By Kayla Johnson
The seats filled up, cheers from the fans bellowed throughout the Convocation Center, and with the sound of the whistle, the game began. The Hampton vs. Howard rivalry resumed.
The Pirates were victorious Monday night and snagged the title of the "Real HU" from the Bison with the men winning in overtime 73-69 and the women winning the first game with a score of 80-61.
Hampton U. Blue Thunder team member Sydnei Fryson, a senior from West Virginia, explained that this is not simply a competition between just the basketball teams; cheerleaders get in on the action too: "We practice a lot harder and pull out the more difficult stunts for this game."
Tradition has been a common theme in the debate about who is the "Real HU." Kayla Monroe, photographer for the campus athletic marketing department said, "You feel like you are a part of the team when you are there supporting them and cheering them on for games like this. Healthy competition between schools, whether it's sports or academics is good. Having competition makes people always want to strive to do and be better."
The Hampton vs. Howard rivalry is not something new. This tradition reaches back to at least the 1980s and lightheartedly divides some households at Hampton, including my own.
When speaking to Donna Johnson, a Howard University graduate from Detroit, she said "School pride fosters the rivalry, and it's good to see both Hampton and Howard students still have such a rich sense of pride.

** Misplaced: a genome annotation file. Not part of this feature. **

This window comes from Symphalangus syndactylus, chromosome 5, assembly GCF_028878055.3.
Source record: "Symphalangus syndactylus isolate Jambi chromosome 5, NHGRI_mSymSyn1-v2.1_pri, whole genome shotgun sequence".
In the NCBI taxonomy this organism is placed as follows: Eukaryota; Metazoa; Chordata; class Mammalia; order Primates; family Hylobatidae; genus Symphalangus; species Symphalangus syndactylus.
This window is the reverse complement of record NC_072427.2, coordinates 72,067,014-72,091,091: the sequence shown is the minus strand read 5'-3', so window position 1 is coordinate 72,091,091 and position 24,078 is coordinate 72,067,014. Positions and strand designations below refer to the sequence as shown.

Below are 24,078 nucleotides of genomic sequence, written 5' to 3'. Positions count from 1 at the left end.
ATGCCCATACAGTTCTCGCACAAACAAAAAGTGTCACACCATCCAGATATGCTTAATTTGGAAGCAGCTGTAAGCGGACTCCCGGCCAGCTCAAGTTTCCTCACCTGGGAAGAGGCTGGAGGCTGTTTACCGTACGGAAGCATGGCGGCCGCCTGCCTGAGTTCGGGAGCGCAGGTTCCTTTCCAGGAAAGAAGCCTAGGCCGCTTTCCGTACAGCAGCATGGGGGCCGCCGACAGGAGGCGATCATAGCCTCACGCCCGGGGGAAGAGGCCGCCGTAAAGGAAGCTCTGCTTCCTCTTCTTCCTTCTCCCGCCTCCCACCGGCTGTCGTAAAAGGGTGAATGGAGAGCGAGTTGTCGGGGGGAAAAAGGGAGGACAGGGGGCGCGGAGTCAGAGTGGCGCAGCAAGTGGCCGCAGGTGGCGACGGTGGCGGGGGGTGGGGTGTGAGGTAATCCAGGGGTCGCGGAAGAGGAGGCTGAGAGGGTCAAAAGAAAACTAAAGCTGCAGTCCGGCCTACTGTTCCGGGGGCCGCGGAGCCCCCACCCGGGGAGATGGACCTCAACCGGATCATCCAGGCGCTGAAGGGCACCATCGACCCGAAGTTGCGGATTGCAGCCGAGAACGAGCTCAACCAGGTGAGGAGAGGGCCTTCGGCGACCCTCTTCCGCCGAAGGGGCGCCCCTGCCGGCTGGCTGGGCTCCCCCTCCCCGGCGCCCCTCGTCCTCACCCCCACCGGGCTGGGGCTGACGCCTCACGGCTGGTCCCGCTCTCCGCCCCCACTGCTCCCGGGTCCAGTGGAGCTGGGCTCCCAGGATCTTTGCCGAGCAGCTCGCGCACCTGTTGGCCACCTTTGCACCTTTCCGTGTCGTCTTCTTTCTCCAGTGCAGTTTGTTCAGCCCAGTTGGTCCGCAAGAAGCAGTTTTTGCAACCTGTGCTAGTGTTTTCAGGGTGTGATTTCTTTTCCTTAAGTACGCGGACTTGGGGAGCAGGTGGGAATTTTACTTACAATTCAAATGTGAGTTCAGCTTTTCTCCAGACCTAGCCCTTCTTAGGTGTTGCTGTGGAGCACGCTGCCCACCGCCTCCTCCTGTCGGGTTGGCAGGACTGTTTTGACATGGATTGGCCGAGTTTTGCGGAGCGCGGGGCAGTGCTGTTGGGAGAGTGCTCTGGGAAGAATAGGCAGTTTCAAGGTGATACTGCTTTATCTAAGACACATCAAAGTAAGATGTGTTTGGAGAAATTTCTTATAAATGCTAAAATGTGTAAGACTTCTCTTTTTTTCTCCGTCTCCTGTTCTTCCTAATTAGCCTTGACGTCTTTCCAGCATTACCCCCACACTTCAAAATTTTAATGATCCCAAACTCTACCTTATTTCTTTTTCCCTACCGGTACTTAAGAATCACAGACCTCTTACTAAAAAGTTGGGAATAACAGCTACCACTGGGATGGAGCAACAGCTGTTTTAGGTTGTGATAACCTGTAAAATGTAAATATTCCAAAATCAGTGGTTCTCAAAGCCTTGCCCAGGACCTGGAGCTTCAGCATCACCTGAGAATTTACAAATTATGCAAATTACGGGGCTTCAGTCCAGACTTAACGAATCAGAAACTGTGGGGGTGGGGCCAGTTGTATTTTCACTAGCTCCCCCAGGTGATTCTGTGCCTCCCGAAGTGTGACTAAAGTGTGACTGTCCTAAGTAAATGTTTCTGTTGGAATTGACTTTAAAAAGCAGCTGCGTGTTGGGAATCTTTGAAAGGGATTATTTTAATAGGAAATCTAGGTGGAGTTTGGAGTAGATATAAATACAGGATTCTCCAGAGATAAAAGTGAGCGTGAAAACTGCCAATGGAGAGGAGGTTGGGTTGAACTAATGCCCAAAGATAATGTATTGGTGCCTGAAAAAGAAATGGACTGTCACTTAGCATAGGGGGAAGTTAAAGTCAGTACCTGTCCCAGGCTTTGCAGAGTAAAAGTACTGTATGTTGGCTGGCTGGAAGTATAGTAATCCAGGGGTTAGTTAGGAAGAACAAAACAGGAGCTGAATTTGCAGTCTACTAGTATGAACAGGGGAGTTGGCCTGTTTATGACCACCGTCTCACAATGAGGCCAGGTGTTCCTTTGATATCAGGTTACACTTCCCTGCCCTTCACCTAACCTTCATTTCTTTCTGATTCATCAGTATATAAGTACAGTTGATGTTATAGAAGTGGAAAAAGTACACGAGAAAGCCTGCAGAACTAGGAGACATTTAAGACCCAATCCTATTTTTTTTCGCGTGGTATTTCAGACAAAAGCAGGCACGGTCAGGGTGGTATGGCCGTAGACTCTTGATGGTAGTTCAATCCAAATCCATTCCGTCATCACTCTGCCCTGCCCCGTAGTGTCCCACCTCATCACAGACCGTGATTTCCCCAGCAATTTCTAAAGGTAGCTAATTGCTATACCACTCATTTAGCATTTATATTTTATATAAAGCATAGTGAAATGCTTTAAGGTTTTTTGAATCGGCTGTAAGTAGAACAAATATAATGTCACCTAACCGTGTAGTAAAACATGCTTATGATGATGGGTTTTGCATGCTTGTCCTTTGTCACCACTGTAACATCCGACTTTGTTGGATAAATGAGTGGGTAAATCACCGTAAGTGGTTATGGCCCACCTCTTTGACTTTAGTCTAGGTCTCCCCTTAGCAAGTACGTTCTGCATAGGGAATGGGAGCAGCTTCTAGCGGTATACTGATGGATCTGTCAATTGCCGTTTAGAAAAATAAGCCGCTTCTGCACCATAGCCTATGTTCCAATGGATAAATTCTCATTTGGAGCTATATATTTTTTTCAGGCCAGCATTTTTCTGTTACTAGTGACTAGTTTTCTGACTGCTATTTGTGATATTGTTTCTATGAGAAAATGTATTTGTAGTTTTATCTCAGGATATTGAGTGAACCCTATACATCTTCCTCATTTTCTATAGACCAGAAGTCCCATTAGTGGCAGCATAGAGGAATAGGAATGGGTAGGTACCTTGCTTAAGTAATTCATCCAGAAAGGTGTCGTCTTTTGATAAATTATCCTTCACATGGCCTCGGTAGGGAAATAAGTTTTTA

"As a proud Howard alum, I'm glad you chose the "other HU."
Unlike the Battle of the Bay rivalry that occurs every year between Hampton University and Norfolk State University, the "Real HU" rivalry is noticeably very friendly. When all is said and done both schools support each other and generally have a great time being around the "other HU," a term that is jokingly used to refer to Howard students around Hampton and vice versa at Howard.
In years past, the Hampton and Howard cheerleaders had a choreographed routine that they performed together during a game. In the stands last night, Hampton students could be see socializing and taking pictures with their Howard friends who came to support the Bison.
When asked about the how she felt about the rivalry, Elizabeth Jenkins, a Howard University psychology student from Detroit, said "Our schools wouldn't be the same without it."
"Hampton is a very nice place with respectable students. I have love for the "other HU."
The writer is a student in the Scripps Howard School of Journalism and Communications.